m =⇒ an < am. We say (an)∞n=0 is bounded (in Q) if there exists c ∈ Q such that for all n ∈ N, an < c.

Let E be the set of all strictly increasing bounded sequences of rationals. For (an), (bn) ∈ E, set (an) ≈ (bn) if and only if ∀n ∈ N,∃m ∈ N such that bm > an and ∀n ∈ N,∃m ∈ N such that am > bn. In colloquial terms, the sequences (an) and (bn) are interleaved.

Proposition 1.1.17. ≈ is an equivalence relation on E.

Proof. It is straightforward to verify the three necessary conditions.

(1) (an) ≈ (an), since (an) is strictly increasing

(2) ≈ is symmetric by the requirement for equivalence

(3) ≈ is also transitive by a (layered) application of the requirement for equivalence

For (an) ∈ E, let [an be the equivalence class of (an), which formally is the set {(bn)|(bn) ≈ (an)}. By moving to equivalence classes, we have [an] = [bn] if and only if (an) ≈ (bn), i.e. we translate equivalence to equality. Let E∗ be the set of equivalence classes. Define < on E∗ by setting [an] < [bn] if ∃k ∈ N such that ∀n ∈ N, an < bk. Informally, [an] < [bn] if the terms of (bn) eventually bound the terms of (an). There are two things to check here, namely that < is well-defined, and < is a linear order on E∗. Well-defined: If (an) ≈ (a′n), (bn) ≈ (b′n), suppose there exists k ∈ N such that ∀n ∈ N, an < bk. Ten take l such that bk < b′l. Then for all n ∈ N, we have m ∈ N such that a′n < am. So a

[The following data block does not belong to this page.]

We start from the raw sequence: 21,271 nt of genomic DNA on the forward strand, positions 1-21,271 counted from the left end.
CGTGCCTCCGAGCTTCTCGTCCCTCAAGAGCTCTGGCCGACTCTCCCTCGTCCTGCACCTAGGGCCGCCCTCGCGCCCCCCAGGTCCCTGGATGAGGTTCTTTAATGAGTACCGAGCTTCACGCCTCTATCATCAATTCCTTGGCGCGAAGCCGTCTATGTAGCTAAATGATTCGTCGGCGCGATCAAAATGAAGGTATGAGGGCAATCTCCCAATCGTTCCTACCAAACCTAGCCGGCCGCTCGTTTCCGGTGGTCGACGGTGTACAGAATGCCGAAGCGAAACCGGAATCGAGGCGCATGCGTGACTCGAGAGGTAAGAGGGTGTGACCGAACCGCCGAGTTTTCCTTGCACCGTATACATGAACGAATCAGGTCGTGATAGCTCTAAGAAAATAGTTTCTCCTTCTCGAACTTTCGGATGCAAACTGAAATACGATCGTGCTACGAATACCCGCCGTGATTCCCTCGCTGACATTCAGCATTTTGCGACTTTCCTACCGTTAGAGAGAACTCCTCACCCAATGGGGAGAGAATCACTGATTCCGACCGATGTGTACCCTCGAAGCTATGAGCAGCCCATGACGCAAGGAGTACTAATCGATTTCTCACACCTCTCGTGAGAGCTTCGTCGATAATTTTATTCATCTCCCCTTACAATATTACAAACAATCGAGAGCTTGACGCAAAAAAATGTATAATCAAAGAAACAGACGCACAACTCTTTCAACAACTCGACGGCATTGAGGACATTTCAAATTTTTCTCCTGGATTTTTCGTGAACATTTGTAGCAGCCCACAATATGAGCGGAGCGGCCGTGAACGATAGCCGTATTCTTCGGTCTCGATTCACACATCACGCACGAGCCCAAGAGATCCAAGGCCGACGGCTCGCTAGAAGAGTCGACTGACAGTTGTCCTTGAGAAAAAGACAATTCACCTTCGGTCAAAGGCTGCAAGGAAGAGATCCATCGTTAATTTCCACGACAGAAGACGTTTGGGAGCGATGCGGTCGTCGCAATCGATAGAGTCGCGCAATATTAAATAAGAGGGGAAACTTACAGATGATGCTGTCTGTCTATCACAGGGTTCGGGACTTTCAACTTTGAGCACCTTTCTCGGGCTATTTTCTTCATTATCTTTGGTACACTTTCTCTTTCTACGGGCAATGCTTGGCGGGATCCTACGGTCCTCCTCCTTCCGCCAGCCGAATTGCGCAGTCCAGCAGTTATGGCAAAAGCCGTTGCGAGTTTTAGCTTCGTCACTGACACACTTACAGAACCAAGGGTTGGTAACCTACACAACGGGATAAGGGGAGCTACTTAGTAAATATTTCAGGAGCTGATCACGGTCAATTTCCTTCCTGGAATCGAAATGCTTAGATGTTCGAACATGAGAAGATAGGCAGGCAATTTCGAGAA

′ n < am < b

′ l, so < is well-defined.

Linear order on E∗: This is precisely what we have rigged in our definition of the equiva- lence relation on E. That is, if [an] 6

Corollary 1.1.19. R is a dense linear ordering.

Proof. This is clear, since Q ⊆ R!

Proposition 1.1.20. R has no endpoints.

1.2 Lecture 2 - Uniqueness of R and Basic General Topology Today, we will talk about the properties which characterize R, as well as some general topology.

Definition 1.2.1. An order (L;

isomorphic to Q. Let f : D → Q witness this. We will extend f to an isomorphism from L to R. For every x ∈ L, let Ωx = {u | u ∈ D, u 6 x} ⊆ L. Since Ωx is a bounded set in L, and since D has no endpoints, there exists d ∈ D such that d > x. Since f is order preserving, f(d) > f(u) for every u ∈ Ωx, so f(u) must be an upper bound for f(Ωx) in R. Thus, we may put f(x) = supR(f(Ωx)) by the Dedekind completeness of R. Note that if x < y ∈ L, then there exist z1, z2 ∈ D such that x < z1 < z2 < y by the density of D in L. Since f is order-preserving on the elements of D, f(z2) > f(z1) > f(u) for every u ∈ Ωx, so f(z2) >